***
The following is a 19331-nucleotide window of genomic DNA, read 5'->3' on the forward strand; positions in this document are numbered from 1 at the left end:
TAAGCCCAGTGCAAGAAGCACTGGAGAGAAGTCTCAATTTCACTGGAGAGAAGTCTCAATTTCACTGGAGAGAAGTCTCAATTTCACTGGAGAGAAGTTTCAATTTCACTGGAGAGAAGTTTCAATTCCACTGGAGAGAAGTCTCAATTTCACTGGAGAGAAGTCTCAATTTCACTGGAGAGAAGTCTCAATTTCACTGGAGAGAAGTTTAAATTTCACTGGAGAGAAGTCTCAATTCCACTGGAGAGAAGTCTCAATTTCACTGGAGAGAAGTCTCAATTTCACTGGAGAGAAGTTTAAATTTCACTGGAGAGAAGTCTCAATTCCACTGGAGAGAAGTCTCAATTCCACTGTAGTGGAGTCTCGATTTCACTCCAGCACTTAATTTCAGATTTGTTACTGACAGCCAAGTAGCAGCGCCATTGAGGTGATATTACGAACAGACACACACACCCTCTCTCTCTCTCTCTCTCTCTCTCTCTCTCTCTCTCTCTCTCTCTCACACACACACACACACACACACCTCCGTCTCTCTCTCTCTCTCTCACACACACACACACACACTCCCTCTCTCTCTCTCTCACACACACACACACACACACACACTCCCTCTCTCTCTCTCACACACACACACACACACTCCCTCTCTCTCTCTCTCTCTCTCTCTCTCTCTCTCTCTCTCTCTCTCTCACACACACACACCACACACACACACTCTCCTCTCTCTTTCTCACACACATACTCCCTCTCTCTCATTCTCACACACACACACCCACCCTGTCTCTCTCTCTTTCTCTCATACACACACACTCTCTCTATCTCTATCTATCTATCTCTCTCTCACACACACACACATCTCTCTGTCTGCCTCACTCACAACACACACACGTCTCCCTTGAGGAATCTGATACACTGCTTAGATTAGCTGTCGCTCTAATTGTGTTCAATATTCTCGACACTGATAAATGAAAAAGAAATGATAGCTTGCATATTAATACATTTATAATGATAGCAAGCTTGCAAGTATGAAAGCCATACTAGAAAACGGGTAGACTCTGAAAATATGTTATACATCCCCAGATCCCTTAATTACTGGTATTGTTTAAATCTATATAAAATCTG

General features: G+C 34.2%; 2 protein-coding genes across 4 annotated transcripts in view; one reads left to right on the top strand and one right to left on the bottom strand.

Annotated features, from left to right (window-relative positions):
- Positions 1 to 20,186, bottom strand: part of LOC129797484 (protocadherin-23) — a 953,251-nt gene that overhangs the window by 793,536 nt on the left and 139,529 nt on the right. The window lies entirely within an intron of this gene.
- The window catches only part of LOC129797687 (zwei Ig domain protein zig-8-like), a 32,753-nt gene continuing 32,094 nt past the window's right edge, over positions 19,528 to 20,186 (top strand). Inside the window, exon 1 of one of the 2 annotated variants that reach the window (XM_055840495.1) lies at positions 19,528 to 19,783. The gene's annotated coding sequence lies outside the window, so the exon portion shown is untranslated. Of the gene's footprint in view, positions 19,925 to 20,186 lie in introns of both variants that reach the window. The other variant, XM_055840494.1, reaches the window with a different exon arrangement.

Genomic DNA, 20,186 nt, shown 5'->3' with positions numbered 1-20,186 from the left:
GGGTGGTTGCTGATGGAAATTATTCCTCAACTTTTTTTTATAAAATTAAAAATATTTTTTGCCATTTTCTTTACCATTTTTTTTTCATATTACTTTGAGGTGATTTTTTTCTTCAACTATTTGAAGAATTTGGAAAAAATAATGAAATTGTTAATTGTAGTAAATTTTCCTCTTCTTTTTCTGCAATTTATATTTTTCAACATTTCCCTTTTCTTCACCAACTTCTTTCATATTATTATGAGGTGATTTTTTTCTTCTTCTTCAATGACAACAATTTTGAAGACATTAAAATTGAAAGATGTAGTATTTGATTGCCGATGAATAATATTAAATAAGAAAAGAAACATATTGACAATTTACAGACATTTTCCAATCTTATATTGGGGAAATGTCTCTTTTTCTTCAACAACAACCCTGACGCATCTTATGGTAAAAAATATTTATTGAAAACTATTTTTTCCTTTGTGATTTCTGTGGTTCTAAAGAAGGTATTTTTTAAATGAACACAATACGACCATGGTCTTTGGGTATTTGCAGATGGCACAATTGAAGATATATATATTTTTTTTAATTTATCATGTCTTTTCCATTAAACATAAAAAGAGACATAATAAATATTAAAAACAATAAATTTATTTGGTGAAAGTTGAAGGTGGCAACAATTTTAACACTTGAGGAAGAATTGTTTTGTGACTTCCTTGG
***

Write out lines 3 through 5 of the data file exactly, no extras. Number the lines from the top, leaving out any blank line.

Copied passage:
General features: G+C 34.2%; 2 protein-coding genes across 4 annotated transcripts in view; one reads left to right on the top strand and one right to left on the bottom strand.

Annotated features, from left to right (window-relative positions):
- Positions 1 to 20,186, bottom strand: part of LOC129797484 (protocadherin-23) — a 953,251-nt gene that overhangs the window by 793,536 nt on the left and 139,529 nt on the right. The window lies entirely within an intron of this gene.